Legends are a theme in the fourth grade classroom in which I am currently working (on another full time but short term assignment.) In the classroom, the students have been hearing folk tales, tall tales and legends. In music class, the students have been learning about Martin Luther King and Frederick Douglass, among others, and singing a song about walkin' with some legendary heroes and heroines "to the promised land." In the library, we heard a story today about the Legend of the Teddy Bear.
During a Great Lakes history lesson, the wonderful teacher in whose classroom I am working read aloud The Legend of the Lady Slipper. Having been enthralled by wildflowers since I was a child, I was very interested in the story. Unfortunately I had to leave the classroom during the story to take a student to a small group session. Before I left the room, I heard this phrase, summarizing a lesson the girl in the story learned from her mother, "A brilliant Spring always follows the hardest of winters."
The idea of a January Thaw may not be legend exactly, but it falls into the category of folk lore. Around here, the thaw may come early or late, and there may be more than one, but I cannot remember a year without some sort of January Thaw.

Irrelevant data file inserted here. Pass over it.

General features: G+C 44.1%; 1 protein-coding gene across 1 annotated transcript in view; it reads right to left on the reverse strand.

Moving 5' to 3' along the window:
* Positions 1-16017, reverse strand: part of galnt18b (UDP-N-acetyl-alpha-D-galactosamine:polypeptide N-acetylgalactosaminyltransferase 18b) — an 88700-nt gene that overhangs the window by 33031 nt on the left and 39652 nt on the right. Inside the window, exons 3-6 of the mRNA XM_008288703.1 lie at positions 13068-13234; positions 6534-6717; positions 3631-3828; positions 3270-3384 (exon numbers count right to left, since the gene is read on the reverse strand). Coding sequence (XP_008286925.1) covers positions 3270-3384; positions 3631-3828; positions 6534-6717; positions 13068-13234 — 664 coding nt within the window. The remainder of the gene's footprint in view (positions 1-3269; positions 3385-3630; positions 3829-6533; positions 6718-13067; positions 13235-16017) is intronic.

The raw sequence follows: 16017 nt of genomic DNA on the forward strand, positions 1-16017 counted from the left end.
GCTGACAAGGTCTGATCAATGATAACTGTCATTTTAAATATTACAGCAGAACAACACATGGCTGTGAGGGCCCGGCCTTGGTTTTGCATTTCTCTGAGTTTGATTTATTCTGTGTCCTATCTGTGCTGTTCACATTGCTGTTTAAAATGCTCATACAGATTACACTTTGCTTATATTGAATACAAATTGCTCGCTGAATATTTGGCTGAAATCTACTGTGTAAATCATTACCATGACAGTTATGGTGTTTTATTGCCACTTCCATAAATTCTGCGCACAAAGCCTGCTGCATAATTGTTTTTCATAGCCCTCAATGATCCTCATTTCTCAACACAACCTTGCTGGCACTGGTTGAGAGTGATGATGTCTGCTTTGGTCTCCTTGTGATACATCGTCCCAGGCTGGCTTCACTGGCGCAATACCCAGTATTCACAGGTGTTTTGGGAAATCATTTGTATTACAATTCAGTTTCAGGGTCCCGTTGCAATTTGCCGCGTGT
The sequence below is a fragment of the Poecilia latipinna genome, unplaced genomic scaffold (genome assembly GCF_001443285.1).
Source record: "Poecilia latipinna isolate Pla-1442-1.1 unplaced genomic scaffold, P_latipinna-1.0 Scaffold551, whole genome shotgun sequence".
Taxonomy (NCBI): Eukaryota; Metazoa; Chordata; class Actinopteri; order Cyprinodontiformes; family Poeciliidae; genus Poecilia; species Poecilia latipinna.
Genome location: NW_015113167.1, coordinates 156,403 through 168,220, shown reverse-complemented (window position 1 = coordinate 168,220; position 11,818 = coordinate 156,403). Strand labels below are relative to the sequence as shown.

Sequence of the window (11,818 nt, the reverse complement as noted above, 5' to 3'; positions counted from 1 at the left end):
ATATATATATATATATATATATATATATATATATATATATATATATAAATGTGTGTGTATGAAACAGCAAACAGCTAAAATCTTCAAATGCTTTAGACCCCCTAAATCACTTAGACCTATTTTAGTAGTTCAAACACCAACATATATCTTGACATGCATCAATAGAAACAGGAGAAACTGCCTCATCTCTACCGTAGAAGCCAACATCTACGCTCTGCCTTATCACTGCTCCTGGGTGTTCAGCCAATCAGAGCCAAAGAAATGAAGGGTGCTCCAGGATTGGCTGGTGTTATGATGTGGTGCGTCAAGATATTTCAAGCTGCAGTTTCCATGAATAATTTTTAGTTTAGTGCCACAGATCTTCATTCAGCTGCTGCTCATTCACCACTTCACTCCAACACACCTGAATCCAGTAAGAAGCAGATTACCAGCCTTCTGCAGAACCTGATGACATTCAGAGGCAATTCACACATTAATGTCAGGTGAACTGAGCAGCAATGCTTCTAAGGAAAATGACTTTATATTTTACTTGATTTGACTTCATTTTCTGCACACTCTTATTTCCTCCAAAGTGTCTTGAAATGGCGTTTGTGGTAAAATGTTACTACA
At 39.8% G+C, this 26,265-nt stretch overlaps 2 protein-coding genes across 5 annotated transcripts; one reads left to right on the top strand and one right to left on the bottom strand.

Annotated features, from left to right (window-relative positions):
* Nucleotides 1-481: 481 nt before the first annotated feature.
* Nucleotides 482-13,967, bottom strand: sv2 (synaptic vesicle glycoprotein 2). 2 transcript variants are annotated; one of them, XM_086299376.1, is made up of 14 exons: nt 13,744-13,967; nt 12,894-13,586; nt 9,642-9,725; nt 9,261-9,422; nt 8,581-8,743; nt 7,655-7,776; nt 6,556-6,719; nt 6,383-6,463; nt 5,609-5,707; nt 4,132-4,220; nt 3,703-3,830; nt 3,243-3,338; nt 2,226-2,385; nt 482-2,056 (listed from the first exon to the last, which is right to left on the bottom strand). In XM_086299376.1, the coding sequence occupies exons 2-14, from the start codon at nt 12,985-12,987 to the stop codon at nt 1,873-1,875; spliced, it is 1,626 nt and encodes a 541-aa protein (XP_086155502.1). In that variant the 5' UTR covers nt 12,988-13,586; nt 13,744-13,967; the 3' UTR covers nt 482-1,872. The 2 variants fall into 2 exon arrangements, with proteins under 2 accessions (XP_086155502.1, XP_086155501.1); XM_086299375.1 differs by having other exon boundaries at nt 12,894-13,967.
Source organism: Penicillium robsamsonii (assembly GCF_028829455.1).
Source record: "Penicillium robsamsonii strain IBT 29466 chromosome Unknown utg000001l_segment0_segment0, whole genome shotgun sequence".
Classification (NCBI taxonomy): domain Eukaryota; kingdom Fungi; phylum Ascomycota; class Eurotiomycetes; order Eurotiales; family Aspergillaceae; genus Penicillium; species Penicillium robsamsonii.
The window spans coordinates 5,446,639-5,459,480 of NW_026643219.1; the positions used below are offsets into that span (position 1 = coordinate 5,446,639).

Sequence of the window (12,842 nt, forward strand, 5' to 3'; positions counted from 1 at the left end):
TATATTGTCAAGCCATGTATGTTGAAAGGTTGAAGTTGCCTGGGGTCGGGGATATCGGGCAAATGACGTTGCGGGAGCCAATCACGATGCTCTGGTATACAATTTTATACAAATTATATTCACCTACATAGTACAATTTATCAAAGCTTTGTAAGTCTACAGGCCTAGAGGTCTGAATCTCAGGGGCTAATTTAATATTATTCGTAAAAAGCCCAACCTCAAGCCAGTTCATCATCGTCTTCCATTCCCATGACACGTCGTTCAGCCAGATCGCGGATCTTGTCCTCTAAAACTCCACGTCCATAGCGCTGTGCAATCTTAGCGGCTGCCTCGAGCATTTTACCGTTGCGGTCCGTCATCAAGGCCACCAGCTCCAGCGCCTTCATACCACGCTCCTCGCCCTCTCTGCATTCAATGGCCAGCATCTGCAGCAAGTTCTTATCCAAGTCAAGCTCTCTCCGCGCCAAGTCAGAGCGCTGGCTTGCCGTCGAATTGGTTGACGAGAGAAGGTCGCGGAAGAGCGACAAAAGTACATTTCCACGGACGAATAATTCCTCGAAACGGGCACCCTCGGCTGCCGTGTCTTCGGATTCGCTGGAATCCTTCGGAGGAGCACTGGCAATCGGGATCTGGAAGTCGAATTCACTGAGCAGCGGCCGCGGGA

This year, we have been experiencing a thaw since late last week, so it would be easy to expect the early arrival of spring were it not for the snow storm looming large in the weather forecast. For the past several days, heavy rain has fallen. Monday, an electrical storm , fully charged with lightning and thunder, raged during school hours. Last night, the wind pelted sheets of rain against the windows all through the night. Today, the wind continues but the rain has stopped.
Midway through the morning, our teacher stopped for a moment and asked all of the children to look out the window. There was a collective gasp as 24 sets of eyes beheld a blue patch of sky and a white blaze of sunshine. A moment later, clouds shifted and the light dimmed but our belief in the brilliant spring at the end of winter was restored.
Looking out the window now at bare branches waving across a shifting background of heavy clouds, this seems odd to say but: It is a perfect day. The wind is drying up much of the rain on the back roads. If there had not been this windy day without precipitation before the temperatures plummet and the snow falls, then the country roads would be a solid sheet of ice making travel treacherous. Today is a pause... a hyphen... a moment of meditation... between the January thaw and the return of winter weather.
photos by Aisling, January 6, 2007, the first days of the January Thaw